A separate but in the same subject is what I call DISASTER RECOVERY, or restore to a "known" working OS, akin to Microsoft's restore checkpoint but even more reliable. This involves placing your OS+Apps (no data) on C: and making periodic image backup of C: in the event of (A)Virus, (B)System acting funny, BSOD etc, just restore this image, takes 15 minutes and you are back in business, guaranteed, no spending time running viruscan and panicking.


    I second that. I have 10+ years of pictures on DVD-RAM in a safe AND cloud backup. If you want something saved for life, use multiple sources.

    And as said RAID provides redundancy but should not be considered a BACKUP! So many times I have people calling in complaining their raid 5 failed, it is NOT a backup! Catastrophic failure can still happen! Make backups! Use clouds!
  4. Best answer
    Ideally, a backup will be offline and off-site. Offline means you do the backup, then disconnect the drive/device. That way something like a virus or ransomware or a lightning strike cannot take out your backup. Off-site means a burglar or fire or flood cannot destroy your backup.

    A NAS is good for convenience (local) backups. But if your data is important, you'll want another backup, or a combination of backups. I backup my NAS monthly to an external drive (actually an array of drives in a RAID enclosure since my NAS is 12 TB). My 5 TB of SLR photos are backed up to Amazon Photos (which gives me unlimited photo storage with my Prime account). And important non-Photo files I backup (after encrypting) to Box, which gave me 100 GB of free cloud storage as part of a promo a long time ago.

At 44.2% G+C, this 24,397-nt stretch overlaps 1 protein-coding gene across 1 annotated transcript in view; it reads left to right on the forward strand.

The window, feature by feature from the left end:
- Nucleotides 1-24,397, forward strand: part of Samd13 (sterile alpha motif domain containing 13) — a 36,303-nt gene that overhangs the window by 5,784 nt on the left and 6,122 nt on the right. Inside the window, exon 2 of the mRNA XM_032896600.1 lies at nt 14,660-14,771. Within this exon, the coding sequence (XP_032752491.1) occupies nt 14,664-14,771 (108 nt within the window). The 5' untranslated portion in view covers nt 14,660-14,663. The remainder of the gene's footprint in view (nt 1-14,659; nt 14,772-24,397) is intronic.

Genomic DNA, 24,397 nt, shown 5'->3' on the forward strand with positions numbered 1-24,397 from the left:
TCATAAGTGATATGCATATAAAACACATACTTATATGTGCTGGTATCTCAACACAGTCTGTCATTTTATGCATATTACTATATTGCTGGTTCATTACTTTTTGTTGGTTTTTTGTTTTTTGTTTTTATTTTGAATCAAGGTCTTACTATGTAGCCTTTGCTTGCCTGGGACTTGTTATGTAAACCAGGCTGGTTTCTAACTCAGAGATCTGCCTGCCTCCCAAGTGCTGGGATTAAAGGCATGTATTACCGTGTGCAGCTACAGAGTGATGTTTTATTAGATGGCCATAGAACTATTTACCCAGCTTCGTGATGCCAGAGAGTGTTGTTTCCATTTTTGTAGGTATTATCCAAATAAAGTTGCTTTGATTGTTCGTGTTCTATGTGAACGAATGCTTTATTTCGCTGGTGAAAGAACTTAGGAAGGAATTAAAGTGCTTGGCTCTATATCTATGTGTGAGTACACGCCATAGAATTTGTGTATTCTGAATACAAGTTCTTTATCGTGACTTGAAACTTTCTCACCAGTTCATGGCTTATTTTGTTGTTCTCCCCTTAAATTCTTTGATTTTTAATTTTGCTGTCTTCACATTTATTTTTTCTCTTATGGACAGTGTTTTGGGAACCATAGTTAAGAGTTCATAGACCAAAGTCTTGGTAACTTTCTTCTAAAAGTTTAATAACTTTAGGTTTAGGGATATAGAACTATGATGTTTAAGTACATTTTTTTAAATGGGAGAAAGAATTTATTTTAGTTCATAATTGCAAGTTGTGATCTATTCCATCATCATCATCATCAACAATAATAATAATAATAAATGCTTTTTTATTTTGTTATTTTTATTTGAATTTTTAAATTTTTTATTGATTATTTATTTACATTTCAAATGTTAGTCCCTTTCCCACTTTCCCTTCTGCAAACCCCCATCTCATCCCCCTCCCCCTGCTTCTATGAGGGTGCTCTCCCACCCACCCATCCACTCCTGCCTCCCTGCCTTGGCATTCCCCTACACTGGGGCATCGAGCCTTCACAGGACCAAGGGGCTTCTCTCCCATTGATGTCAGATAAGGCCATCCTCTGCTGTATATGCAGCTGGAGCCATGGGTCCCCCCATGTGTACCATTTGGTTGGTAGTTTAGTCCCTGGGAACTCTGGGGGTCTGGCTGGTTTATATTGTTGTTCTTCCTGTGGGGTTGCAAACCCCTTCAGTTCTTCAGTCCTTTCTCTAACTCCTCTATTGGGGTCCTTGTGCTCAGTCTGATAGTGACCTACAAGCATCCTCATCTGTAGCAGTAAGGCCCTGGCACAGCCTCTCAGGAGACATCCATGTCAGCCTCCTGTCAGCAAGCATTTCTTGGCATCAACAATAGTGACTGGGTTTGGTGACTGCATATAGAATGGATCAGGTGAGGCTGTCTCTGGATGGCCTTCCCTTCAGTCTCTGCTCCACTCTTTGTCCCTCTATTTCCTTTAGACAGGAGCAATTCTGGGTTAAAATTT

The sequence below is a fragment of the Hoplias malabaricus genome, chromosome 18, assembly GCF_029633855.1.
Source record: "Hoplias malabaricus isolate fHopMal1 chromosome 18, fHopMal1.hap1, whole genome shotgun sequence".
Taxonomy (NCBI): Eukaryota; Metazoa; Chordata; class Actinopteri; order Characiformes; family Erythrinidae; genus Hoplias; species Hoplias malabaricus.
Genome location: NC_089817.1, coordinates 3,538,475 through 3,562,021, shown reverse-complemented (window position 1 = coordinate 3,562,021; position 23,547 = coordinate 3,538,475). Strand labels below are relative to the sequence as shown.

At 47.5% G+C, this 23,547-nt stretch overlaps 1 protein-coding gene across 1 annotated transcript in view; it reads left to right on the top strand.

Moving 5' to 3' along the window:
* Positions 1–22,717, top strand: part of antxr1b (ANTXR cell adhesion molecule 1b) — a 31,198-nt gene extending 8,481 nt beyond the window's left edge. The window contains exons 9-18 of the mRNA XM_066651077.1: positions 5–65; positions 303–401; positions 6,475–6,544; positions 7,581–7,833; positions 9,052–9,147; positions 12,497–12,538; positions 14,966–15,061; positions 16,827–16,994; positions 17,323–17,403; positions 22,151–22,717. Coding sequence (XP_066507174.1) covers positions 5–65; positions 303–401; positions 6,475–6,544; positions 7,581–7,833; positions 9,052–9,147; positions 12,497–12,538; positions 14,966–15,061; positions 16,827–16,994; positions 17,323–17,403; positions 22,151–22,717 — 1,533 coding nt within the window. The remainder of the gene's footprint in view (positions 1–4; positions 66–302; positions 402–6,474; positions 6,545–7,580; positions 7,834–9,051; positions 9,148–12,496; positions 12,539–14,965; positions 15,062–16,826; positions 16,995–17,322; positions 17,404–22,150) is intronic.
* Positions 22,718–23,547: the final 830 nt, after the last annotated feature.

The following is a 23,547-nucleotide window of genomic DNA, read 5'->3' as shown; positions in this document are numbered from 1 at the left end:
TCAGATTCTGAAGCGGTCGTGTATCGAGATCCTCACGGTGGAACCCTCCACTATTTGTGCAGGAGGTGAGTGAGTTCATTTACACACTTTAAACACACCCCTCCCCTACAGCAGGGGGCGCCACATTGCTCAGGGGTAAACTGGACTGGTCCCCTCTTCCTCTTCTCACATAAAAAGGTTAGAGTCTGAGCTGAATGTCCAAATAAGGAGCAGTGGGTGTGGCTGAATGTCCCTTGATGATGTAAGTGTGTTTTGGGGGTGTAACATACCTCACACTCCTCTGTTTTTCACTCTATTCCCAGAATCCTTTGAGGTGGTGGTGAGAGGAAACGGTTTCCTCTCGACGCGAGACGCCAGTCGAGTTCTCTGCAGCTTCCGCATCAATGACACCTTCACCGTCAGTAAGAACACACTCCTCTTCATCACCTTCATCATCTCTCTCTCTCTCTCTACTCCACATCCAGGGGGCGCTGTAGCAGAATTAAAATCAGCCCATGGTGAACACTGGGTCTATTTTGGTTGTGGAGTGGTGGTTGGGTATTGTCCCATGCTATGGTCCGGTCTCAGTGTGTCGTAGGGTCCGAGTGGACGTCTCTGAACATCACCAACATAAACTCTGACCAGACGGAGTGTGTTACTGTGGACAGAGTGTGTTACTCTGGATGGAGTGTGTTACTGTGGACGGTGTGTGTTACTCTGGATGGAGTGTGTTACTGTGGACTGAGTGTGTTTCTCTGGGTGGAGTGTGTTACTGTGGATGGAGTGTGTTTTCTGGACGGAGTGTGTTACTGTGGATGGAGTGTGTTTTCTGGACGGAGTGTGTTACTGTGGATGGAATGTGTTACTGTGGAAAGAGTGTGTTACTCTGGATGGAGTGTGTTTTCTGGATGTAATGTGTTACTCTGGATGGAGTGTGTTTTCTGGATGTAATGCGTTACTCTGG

Other decent cloud backup services include Google Drive (15GB free, unlimited backup of photos 2048x2048 or smaller, unlimited videos shorter than 15 min though they may changed that to 1080p or lower res of any length). Microsoft OneDrive (1 TB of cloud storage if you subscribe to Office 365).

    For the local backup, you want to do differential or incremental backups. Incremental is preferred. Your first backup is a complete backup. The next backup, only files which have changed from the initial backup are backed up again. For the third backup, with differential backups files which have changed from the initial backup are backed up again. With incremental backups, files which have changed from the previous incremental backup are backed up again. Every month or two, you make a new complete backup and start the process again. Since not many files change on a day-to-day basis, differential or incremental backups will allow you to make daily updates to your backups which only take up a few MB of space and take only a few minutes.

    Macrium Reflect, EaseUS ToDo, and Paragon Backup and Recovery are the common free backup programs I frequently see mentioned. If you're a Unix type, you can use rsync (what I use on the NAS). Another intriguing option is FreeNAS combined with snapshots. FreeNAS offers redundancy like RAID 5. Snapshots let you bypass the reason why RAID is not a backup, since it lets you keep older copies of files around (acts kinda like an in-situ incremental backup). On OS X, Time Machine works the same way.